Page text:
Byline: Ben Brantley, November 1979

Diana Vreeland — whose cheeks and earlobes have been skillfully flushed with a very red rouge through most of the 40-some years she’s been in the public eye — once asked a friend in a taxi en route to a party if she had enough rouge on.
The friend said she wasn’t sure, but observed Vreeland was wearing a fair amount of rouge already. “I know that, girl,” retorted Vreeland. “But is it enough?”
Perhaps it wasn’t. Vreeland — the former editor in chief of Vogue magazine and current special consultant to the Metropolitan Museum of Arts Costume Institute — has traditionally thrived on pulsating colors most people relegate to pocket handkerchiefs or sofa cushions. The deep rouge of the cheeks has for years been complemented by the polished luster of the boot-black hair and the ruby-bright mouth. Much of her life has been set against a brilliant backdrop of lacquer-red rooms — the series of offices that had to be crimsoned before she could move into them, the famous living room of her Park Avenue apartment. And almost everything she does — whether it’s sashing a bright purple scarf about her waist, answering the telephone or telling you how divine a certain woman’s nostrils are — is pitched at the same bright-red level of intensity. As a close friend comments, “She makes extravagance seem normal.”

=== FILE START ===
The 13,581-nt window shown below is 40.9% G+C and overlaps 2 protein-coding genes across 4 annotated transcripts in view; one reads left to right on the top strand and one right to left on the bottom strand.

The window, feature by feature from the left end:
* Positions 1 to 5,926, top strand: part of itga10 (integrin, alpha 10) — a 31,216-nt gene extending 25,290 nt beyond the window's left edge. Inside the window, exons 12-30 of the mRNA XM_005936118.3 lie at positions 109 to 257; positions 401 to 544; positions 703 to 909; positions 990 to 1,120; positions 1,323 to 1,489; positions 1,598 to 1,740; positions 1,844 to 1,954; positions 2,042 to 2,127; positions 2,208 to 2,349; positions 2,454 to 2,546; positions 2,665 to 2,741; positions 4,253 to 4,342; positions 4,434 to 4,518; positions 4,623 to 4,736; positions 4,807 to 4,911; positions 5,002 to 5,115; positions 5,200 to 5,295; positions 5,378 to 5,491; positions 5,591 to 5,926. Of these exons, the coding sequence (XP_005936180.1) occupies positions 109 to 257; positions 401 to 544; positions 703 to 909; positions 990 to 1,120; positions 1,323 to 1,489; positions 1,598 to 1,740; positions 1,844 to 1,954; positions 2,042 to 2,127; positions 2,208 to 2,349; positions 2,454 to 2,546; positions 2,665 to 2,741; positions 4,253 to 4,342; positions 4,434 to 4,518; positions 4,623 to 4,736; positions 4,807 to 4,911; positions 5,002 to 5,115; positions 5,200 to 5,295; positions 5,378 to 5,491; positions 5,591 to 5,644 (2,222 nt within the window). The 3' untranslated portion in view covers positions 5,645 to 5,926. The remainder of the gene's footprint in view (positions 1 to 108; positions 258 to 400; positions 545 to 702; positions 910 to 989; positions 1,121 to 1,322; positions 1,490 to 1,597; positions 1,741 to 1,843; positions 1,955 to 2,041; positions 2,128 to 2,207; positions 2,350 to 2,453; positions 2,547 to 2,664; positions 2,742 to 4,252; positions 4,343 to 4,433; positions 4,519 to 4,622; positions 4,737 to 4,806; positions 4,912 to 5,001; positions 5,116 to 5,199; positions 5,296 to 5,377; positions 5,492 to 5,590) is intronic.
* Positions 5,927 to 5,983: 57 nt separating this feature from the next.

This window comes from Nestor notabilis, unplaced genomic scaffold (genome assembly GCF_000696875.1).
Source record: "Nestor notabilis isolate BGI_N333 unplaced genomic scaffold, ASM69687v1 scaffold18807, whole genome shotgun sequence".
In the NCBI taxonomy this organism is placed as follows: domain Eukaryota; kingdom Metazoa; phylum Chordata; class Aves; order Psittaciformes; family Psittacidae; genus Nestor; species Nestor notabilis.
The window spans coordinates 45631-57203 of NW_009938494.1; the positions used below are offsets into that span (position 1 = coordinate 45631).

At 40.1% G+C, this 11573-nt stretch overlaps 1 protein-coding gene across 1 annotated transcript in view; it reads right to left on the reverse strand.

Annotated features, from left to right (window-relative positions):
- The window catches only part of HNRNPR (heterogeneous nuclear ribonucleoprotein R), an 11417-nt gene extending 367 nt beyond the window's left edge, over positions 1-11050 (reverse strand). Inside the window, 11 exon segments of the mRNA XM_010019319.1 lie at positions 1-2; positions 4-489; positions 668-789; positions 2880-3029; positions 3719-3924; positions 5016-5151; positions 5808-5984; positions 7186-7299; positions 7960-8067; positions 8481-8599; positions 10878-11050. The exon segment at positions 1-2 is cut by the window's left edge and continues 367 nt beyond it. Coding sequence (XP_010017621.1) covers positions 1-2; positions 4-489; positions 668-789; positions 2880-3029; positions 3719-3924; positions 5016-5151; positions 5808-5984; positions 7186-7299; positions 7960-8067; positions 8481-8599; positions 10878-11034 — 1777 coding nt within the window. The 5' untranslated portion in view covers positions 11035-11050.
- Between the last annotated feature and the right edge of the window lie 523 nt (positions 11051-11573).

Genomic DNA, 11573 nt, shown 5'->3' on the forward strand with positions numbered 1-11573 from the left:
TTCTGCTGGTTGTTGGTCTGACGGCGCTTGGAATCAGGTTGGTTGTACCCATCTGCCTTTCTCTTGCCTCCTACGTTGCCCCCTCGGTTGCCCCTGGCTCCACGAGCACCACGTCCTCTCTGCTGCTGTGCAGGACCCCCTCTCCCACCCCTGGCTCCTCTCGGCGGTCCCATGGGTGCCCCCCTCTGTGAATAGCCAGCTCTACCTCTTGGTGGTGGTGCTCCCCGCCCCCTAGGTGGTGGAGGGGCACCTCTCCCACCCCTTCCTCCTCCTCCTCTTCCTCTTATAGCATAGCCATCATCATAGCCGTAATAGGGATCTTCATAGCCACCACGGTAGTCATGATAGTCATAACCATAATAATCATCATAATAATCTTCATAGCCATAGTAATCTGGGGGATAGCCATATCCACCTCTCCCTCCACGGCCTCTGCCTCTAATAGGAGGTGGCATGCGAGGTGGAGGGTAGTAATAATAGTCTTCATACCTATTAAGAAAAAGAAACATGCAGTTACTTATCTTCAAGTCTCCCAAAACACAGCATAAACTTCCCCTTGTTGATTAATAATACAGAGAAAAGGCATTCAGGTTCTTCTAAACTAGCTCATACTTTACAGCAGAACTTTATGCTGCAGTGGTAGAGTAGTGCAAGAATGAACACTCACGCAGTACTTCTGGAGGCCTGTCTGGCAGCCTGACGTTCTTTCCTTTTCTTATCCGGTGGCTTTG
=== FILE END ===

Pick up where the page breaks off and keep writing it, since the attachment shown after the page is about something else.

Behind the dazzle of the dramatic gestures, the illuminated colors, the panoply of eccentricities is the fiercely individual, uncompromising esthetic that shaped Vogue into the most ornately imaginative publication of the Sixties and — since Vreeland joined the Met in 1972 — has brought record crowds to the Costume Institute to see precisely staged exhibits of history’s most extravagant clothes.
“She’s bold about everything,” pronounces Francoise de la Renta. “She’s much more than an eccentric. If you go down deep, she’s really not an eccentric at all. There’s never an ounce of vulgarity in anything she does — in dressing, talking or behaving.”
The subject of these observations is seated with customary straight-backed poise against the vividly striped, L-shaped banquette in her sitting room. No matter what one has read about Vreeland’s red room, the first impression is inevitably a little staggering. (Of visiting Vreeland for the first time in the Sixties, Oscar de la Renta recalls, “Everything was sort of bigger than life; I felt I was entering into not the Emerald City, but the Ruby City.”) But Vreeland, wearing a black sweater and slacks, ornamented by a necklace of rubies and purple scarves around her shoulders and hips, is in no way overshadowed by her surroundings.